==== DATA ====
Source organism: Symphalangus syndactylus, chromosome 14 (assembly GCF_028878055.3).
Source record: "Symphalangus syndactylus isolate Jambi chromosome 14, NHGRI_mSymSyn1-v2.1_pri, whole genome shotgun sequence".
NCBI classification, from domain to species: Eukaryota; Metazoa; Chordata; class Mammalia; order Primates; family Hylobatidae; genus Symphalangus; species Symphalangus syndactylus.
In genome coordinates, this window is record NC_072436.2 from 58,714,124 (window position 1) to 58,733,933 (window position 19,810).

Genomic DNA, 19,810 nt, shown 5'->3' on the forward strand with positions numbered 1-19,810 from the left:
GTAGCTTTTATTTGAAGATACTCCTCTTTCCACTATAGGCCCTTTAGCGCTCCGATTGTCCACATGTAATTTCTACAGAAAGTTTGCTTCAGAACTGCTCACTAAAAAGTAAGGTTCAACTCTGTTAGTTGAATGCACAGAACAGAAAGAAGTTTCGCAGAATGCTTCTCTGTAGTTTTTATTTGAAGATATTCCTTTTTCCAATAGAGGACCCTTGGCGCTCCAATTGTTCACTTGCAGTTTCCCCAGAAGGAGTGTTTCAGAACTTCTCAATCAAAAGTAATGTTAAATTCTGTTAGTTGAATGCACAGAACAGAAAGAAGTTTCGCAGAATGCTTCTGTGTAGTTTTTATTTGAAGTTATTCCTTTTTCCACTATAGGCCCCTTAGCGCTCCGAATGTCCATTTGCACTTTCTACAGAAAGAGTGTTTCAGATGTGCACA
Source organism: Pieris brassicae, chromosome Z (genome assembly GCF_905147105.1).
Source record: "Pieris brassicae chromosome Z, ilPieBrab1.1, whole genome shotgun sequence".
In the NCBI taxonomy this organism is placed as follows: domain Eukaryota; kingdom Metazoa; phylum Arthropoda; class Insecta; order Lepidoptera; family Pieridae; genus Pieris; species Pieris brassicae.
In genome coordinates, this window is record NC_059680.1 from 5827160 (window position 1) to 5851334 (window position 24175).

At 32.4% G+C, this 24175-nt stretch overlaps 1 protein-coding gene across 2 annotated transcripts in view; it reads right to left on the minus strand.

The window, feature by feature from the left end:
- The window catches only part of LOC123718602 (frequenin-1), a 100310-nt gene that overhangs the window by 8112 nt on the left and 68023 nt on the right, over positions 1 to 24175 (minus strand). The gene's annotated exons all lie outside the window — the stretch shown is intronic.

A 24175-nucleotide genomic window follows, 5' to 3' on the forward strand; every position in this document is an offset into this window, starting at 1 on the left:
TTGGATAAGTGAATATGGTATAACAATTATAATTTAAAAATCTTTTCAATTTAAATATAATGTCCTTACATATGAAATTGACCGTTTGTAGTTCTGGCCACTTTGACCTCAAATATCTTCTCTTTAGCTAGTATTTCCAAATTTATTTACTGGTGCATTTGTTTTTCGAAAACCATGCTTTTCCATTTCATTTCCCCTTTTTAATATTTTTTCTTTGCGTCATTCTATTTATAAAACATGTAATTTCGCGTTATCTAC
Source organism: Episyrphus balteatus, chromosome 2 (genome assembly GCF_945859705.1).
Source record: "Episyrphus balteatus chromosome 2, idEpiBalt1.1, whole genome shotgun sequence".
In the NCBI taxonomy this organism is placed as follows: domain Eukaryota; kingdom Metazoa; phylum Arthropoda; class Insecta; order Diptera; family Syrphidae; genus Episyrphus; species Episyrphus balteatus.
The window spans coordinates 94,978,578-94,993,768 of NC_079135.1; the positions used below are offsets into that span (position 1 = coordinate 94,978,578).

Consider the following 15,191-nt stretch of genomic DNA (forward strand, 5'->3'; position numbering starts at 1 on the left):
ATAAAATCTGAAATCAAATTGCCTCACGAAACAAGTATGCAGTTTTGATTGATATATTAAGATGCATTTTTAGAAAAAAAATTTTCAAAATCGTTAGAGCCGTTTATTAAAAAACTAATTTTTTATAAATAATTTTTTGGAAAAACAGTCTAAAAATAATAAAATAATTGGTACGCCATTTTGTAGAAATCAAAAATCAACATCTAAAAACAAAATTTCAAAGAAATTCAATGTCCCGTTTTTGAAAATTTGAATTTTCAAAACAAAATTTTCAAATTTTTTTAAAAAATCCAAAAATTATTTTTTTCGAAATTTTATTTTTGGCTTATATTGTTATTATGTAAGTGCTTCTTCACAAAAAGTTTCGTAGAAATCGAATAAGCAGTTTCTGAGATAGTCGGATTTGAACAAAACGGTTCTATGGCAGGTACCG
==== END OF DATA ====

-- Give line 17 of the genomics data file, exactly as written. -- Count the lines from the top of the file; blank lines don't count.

Source record: "Episyrphus balteatus chromosome 2, idEpiBalt1.1, whole genome shotgun sequence".